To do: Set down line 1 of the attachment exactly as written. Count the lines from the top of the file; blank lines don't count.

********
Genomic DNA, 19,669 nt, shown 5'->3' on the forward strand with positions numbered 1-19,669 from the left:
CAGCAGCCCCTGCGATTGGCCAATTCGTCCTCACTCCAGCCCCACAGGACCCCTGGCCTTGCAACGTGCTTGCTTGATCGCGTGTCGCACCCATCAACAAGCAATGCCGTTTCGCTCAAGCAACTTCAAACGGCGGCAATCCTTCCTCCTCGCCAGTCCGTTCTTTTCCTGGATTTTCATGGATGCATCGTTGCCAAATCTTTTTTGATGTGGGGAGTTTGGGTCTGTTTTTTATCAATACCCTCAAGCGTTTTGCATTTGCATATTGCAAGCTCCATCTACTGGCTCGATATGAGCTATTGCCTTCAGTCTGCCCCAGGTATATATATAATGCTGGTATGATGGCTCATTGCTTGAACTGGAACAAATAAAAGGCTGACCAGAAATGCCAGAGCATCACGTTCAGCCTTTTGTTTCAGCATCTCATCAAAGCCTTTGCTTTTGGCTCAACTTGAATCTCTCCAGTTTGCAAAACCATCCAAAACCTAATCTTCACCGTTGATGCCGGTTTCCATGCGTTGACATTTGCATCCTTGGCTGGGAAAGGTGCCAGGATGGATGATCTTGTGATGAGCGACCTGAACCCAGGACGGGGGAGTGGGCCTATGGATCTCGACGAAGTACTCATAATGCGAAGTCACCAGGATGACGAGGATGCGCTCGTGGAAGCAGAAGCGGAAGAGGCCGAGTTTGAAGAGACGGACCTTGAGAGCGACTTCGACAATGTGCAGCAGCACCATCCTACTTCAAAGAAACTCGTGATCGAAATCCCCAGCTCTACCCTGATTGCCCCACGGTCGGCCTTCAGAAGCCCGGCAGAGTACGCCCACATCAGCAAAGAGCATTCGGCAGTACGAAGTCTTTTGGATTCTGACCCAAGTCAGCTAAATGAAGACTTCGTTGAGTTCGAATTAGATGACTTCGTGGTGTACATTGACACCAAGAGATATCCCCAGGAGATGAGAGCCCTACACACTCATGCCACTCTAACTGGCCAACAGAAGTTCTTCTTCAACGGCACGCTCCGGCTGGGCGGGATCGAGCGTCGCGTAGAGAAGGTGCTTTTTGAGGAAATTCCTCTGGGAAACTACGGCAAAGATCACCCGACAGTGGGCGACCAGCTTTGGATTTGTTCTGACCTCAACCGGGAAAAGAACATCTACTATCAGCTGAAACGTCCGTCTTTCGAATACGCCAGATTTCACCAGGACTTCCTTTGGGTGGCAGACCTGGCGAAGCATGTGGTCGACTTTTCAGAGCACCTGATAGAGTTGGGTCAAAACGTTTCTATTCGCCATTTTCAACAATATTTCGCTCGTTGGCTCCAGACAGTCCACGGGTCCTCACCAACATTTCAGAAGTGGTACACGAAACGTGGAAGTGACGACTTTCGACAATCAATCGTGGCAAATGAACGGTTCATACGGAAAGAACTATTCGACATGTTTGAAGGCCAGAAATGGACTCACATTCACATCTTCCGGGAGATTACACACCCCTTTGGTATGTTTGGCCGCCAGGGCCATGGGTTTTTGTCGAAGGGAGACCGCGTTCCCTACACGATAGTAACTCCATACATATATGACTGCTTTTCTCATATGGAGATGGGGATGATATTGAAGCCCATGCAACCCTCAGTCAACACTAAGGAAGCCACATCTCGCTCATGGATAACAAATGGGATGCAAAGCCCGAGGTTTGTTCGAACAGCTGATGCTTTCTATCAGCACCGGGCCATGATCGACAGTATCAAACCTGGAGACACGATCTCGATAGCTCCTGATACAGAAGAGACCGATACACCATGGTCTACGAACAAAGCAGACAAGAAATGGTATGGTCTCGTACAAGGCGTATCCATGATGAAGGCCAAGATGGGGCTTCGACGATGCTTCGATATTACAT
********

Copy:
Genomic DNA, 19,669 nt, shown 5'->3' on the forward strand with positions numbered 1-19,669 from the left: